What is a default notice?
If you have a secured loan or second mortgage that is covered by the Consumer Credit Act 1974 , your lender must send you a default notice before they can start the standard repossession procedures. This page explains what to do if you are sent a default notice.
Is my loan covered by the Consumer Credit Act 1974?
If your secured loan or second mortgage is covered by the Consumer Credit Act 1974, it should state at the top of the loan agreement, 'Consumer Credit Agreement regulated by the Consumer Credit Act 1974'. Your loan will probably be covered if:
you took the loan out after 6 April 2008, or
you took the loan out after 1 May 1998 and before 6 April 2008 and your loan is for no more than £25,000, or
you took the loan out before 1 May 1998 and your loan is for no more than £15,000.
Read the page about the Consumer Credit Act to find out more.
What is a default notice and is it covered by the Consumer Credit Act 1974?
A default notice is a warning notice that your lender must send you before they can start the standard repossession proceedings, or take any other enforcement action, such as ending the agreement or asking you to pay up early.
The default notice should state that it is a 'default notice under the Consumer Credit Act 1974' and should tell you:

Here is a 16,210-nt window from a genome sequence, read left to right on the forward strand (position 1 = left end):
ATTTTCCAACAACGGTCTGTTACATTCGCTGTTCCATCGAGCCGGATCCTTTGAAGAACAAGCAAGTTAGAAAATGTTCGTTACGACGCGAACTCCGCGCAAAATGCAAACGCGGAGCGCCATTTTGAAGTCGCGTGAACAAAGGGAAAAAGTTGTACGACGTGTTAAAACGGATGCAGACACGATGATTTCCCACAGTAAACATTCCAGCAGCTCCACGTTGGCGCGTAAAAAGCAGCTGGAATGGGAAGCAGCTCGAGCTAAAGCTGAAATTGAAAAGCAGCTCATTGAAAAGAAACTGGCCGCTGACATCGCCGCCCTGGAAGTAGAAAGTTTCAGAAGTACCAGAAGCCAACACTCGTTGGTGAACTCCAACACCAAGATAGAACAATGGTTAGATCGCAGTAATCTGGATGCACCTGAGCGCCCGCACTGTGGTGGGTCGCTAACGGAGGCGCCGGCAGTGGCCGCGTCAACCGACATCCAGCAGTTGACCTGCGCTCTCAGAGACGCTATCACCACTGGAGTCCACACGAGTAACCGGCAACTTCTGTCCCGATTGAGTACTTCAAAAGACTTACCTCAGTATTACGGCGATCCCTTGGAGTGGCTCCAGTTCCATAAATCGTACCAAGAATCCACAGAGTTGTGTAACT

details of the missed payments
a date by which you must clear your arrears (this must be at least 14 days away)
what will happen if you don't clear your arrears within the given time.
You should also be sent an information sheet, to help you understand the default notice. This will explain:
what will happen if you can't pay your arrears off
what your options are to manage your debt
where you can get help and advice.
What should I do if I receive a default notice?
If you receive a default notice, make sure your lender has sent you a notice of sums in arrears first. If they haven't, the default notice may not be valid. Talk to a Money Adviser if you're in this position – they should be able to help you sort this out with your lender.
If you receive a default notice and have already received a notice of arrears, you have several options open to you. You can:
clear your arrears within the time limit, in which case no further action will be taken
contact your lender to try to make a repayment arrangement
get advice regarding your debts
apply for a time order.
Making a repayment arrangement
If you can't clear the arrears within the given time limit, but you do have money that you can pay towards the arrears on a regular basis, you could try to negotiate a repayment arrangement with your lender.
Applying for a time order
If you're not able to negotiate a repayment arrangement, you could apply to the sheriff court for a time order. A time order can change the lending agreement to make it possible for you to repay the loan and the arrears. If you are granted a time order and keep to the repayments, your lender will not be able to take further repossession action.
What happens when the default notice expires?
If you have not cleared your arrears, come to a repayment arrangement, or applied for a time order within the given time limit, your lender will be able to proceed to the standard repossession proceedings and issue you with:
Last updated: 13 September 2017